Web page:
We take the issue of noise very seriously at KitGuru and this is why we have built a special home brew system as a reference point when we test noise levels of various components. Why do this? Well this means we can eliminate secondary noise pollution in the test room and concentrate on components we are testing. It also brings us slightly closer to industry standards, such as DIN 45635.
Today to test the Thermaltake chassis we have taken it into our acoustics room environment and have set our Digital Sound Level Noise Decibel Meter Style 2 one meter away from the case. We have turned off the Noctua 120mm fan we installed as we want to measure noise from the chassis, just as people will buy it ‘out of the box’. The room rates as 21dBa before powering on the system (air conditioning unit in the far corner of the room causes this).
As this can be a little confusing for people, here are various dBa ratings in with real world situations to help describe the various levels.
KitGuru noise guide
10dBA – Normal Breathing/Rustling Leaves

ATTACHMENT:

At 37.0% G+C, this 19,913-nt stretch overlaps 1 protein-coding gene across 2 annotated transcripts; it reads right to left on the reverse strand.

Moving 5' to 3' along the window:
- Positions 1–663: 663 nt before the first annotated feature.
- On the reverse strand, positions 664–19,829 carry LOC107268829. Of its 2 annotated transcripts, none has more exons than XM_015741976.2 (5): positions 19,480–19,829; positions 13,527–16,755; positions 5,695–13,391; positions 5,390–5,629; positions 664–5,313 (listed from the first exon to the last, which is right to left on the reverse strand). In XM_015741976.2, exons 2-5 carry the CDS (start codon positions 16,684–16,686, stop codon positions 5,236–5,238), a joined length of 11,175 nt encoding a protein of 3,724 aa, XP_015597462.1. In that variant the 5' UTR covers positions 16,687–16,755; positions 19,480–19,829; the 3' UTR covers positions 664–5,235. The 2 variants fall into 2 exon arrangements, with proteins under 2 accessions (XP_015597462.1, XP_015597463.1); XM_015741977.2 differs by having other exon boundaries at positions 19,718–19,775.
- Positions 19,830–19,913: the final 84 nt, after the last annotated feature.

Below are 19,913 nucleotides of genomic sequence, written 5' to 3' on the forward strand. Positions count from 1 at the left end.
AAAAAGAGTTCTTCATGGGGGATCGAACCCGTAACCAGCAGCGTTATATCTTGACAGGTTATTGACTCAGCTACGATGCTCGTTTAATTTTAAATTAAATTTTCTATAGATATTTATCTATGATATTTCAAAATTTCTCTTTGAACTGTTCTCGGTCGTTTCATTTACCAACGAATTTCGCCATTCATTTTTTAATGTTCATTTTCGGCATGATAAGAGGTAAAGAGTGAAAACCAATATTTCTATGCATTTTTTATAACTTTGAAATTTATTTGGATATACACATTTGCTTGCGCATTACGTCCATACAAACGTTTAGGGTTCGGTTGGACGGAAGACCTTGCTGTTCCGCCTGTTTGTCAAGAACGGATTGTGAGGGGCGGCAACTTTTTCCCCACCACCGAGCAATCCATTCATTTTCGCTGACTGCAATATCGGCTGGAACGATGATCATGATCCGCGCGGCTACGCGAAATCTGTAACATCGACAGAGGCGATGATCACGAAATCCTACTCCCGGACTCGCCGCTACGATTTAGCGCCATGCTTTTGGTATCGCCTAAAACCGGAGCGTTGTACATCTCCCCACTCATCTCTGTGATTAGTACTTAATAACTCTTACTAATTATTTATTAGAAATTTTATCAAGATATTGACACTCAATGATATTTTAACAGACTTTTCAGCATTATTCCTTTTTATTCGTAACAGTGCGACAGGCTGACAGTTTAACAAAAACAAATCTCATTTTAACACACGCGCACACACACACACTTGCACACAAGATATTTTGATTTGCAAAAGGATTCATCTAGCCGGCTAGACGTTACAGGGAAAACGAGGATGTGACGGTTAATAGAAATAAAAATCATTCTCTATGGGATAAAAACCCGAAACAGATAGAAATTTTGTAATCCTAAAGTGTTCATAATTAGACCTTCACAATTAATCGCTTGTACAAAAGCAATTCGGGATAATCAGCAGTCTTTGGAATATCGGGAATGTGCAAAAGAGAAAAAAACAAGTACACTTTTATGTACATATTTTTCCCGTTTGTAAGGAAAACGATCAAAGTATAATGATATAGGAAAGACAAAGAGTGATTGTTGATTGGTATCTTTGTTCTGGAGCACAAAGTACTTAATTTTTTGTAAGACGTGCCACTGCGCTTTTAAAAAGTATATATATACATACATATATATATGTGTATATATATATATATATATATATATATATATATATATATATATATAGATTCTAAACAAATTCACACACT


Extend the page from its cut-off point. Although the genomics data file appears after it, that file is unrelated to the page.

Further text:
20-25dBA – Whisper
30dBA – High Quality Computer fan
40dBA – A Bubbling Brook, or a Refridgerator
50dBA – Normal Conversation
60dBA – Laughter
70dBA – Vacuum Cleaner or Hairdryer
80dBA – City Traffic or a Garbage Disposal
90dBA – Motorcycle or Lawnmower
100dBA – MP3 player at maximum output
110dBA – Orchestra
120dBA – Front row rock concert/Jet Engine
130dBA – Threshold of Pain
140dBA – Military Jet takeoff/Gunshot (close range)
160dBA – Instant Perforation of eardrum
Thermaltake rate their fans at various dB levels and we find them quite surprising to be honest. For instance, the 120mm fans are rated at 16dba which seems a somewhat unrealistic figure to us. There are very few fans on the market which are able to rate lower than a ‘whisper’. We immediately know after using the case for a while that this is not accurate. Not unless they recorded noise from a rather greater distance that we would assume most people will be using the case under normal circumstances. The 200mm fan is rated at 15dBA and spins at 800rpm – well so they say.
The 980x processor is set to reference speeds and voltage settings, the Frio fans are set to the lowest possible setting on the adjustment knob. The motherboard northbridge cooler is disabled for this test as many people will be using passive motherboard cooling and we don’t want to pollute the results. We have removed the GTX 480 and replaced it with a Sapphire HD5670 Ultimate edition.
The only fans now running are the Thermaltake Frio CPU fans and the three A60 case fans.
Our dB meter recorded an overall noise of 32dBa which is a very good rating indeed. The fans are clearly high quality units which generate a minimum of noise under normal conditions.